their own faith in government
and municipal schools, or in pri-
vate schools enjoying state-aid.
Most schools used to be amena-
ble to Jews—and Catholics—
another minority — daring so
even before the Butler Act, but
now religious minorities do it
as of right, while before 1944
they did it on sufferance.
Butler made history by per-
sonally addressing the Board of
Deputies of British Jews about
its provisions. It was for the
first time that a senior Minister
of the Crown acknowledged the
special interests of a minority
by addressing its representative
body on a matter of legislation.
British Jews consider this a
milestone in Anglo-Jewish his-

One-Time Radio Star
Installed as Cantor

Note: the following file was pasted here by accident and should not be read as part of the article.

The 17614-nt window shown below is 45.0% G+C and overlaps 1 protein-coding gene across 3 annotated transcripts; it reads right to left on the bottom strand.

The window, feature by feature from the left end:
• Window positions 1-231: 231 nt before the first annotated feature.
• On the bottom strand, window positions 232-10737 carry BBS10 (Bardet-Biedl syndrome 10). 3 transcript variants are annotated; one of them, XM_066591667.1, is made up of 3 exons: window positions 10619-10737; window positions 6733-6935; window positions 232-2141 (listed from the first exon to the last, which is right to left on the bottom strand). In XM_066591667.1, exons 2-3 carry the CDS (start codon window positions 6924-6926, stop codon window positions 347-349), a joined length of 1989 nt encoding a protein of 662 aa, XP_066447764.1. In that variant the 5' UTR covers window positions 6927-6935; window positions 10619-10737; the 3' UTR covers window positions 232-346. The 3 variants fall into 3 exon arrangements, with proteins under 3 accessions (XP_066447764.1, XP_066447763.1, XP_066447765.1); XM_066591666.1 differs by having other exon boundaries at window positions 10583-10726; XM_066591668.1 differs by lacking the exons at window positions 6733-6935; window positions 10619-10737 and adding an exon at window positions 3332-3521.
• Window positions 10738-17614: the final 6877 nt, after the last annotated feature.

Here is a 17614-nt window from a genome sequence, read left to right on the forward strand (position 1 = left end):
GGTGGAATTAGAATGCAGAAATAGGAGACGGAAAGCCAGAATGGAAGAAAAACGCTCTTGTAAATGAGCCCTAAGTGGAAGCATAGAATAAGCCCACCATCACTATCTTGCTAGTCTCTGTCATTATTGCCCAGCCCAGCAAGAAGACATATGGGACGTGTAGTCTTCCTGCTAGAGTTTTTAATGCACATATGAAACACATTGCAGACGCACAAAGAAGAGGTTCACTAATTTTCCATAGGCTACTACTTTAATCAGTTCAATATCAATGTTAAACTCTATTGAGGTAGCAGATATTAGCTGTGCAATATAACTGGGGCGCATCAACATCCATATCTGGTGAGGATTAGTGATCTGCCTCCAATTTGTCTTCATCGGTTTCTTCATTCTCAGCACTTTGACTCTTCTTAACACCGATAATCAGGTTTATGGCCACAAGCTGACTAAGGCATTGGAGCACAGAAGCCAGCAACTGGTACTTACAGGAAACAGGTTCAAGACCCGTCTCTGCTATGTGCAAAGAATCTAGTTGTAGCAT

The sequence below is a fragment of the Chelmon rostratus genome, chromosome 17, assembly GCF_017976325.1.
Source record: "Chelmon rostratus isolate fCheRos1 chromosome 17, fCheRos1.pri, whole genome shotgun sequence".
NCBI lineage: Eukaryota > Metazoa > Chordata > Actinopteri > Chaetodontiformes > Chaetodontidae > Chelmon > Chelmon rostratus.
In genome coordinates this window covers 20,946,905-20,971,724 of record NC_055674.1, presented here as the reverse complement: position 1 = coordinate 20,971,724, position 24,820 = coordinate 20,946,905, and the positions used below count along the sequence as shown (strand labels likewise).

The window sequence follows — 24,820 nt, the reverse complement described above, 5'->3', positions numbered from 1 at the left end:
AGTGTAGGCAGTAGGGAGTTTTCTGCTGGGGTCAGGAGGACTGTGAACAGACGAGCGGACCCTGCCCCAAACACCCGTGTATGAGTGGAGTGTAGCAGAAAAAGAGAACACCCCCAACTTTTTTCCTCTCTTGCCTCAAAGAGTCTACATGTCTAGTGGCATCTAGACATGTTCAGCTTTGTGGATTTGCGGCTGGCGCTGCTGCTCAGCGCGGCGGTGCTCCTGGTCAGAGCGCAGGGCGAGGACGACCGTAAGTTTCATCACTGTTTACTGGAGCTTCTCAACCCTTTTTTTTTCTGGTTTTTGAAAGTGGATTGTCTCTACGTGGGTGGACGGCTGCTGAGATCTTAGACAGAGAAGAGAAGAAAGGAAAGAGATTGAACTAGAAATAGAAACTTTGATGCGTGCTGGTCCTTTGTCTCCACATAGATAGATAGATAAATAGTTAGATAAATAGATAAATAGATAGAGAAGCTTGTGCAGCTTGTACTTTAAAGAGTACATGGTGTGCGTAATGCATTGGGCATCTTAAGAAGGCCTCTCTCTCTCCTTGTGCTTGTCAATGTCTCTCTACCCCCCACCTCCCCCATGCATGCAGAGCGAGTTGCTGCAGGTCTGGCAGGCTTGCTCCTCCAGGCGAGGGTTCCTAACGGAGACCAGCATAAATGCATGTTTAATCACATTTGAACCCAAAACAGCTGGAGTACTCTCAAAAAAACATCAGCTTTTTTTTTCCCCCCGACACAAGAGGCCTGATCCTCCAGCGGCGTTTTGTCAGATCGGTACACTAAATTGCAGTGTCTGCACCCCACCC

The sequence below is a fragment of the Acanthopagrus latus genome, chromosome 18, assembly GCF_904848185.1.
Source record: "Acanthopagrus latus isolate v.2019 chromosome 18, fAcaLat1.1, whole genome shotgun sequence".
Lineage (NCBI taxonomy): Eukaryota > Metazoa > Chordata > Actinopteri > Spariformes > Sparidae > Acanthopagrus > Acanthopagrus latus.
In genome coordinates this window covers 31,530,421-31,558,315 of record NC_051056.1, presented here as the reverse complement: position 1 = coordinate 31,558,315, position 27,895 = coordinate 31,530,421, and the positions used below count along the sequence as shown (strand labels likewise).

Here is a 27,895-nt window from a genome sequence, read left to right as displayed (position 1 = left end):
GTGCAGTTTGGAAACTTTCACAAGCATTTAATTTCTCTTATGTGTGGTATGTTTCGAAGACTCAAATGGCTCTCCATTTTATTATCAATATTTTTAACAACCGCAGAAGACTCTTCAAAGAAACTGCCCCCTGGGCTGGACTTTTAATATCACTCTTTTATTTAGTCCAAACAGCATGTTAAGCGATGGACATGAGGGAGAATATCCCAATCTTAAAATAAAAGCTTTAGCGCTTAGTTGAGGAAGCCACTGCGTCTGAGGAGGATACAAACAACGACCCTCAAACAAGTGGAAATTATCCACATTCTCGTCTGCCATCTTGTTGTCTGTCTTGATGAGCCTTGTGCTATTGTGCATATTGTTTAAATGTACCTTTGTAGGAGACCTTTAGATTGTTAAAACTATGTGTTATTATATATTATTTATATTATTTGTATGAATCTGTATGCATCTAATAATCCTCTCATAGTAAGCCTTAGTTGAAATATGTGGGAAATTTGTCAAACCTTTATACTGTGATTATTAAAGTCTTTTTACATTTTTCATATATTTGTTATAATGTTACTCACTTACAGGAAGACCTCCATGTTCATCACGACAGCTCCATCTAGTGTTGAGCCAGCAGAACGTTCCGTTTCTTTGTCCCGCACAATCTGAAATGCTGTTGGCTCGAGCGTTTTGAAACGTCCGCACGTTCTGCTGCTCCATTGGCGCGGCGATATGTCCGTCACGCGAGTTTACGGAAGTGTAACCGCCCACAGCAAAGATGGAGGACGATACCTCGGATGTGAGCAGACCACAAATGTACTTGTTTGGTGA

—H. Richard Brown, who was
installed at weekend services
as cantor of Cong. Bnai Israel
here, is the Dick Brown of the
ABC radio's one-time success
"Stop the Music."
Brown had been on a radio
show of his own and on TV pro-
grams. After his marriage in
1957, he decided to follow his
father's cantorial tradition and
attended Hebrew Union College.
He served at Temple Judea in
Coral Gables, Fla., before he
was called to Bridgeport.
His brother Jack, a soloist
with the Mitch Miller NBC
troupe, sang a portion of the.

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Political Committee.

Co Founder of Exchange


Seixas Nathan, a leading
Jewish hanker who lived in
New York in the early part of
the 19th century, was one of
the founders of the New York

Stock Exchange in 1817.